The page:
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CSE Seminar: The Future of Supercomputing

Thursday, January 23, 2020, 3:00 PM - 4:30 PM
Nedderman Hall Room 100

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Abstract: The development of supercomputers was fueled in the 1990s by the Energy Department’s desire to maintain the readiness of America’s nuclear stockpile without actual detonation testing. That required computer simulations capable of modeling nuclear processes down to tiny fractions of a second. No computer on the planet was capable of such precision, so the department embarked on a campaign that would raise the processing speed of the world’s best computers by a factor of 10,000. It is the supercomputer’s simulation abilities that are invaluable in science and industry today. They are being applied to research in energy, advanced materials and artificial intelligence, in addition to military applications and other domains. The simulation powers allow scientists to pursue research that was previously impractical or impossible.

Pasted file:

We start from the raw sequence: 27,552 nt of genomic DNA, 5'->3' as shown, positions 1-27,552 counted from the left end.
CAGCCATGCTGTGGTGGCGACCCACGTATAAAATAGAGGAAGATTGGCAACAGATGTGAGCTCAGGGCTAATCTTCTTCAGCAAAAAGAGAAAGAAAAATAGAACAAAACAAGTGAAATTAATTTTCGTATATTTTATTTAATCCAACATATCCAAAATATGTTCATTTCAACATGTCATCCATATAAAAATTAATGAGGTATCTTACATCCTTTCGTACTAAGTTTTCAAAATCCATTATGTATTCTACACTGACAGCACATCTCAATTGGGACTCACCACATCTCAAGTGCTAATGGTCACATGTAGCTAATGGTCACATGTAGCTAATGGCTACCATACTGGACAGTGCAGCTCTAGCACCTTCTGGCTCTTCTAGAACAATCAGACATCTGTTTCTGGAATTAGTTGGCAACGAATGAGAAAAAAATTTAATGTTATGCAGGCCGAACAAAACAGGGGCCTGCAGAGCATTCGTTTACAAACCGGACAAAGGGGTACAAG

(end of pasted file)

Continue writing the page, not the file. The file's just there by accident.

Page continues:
Jack Dongarra, Ph.D., NAEBio: Jack Dongarra holds an appointment at the University of Tennessee, Oak Ridge National Laboratory, and the University of Manchester. He specializes in numerical algorithms in linear algebra, parallel computing, use of advanced-computer architectures, programming methodology, and tools for parallel computers. He was awarded the IEEE Sid Fernbach Award in 2004; in 2008 he was the recipient of the first IEEE Medal of Excellence in Scalable Computing; in 2010 he was the first recipient of the SIAM Special Interest Group on Supercomputing's award for Career Achievement; in 2011 he was the recipient of the IEEE Charles Babbage Award; in 2013 he received the ACM/IEEE Ken Kennedy Award; and in 2019 he received the ACM/SIAM Computational Science and Engineering Prize. He is a Fellow of the AAAS, ACM, IEEE, and SIAM and a foreign member of the Russian Academy of Science, a foreign member of the British Royal Society, and a member of the U.S. National Academy of Engineering.

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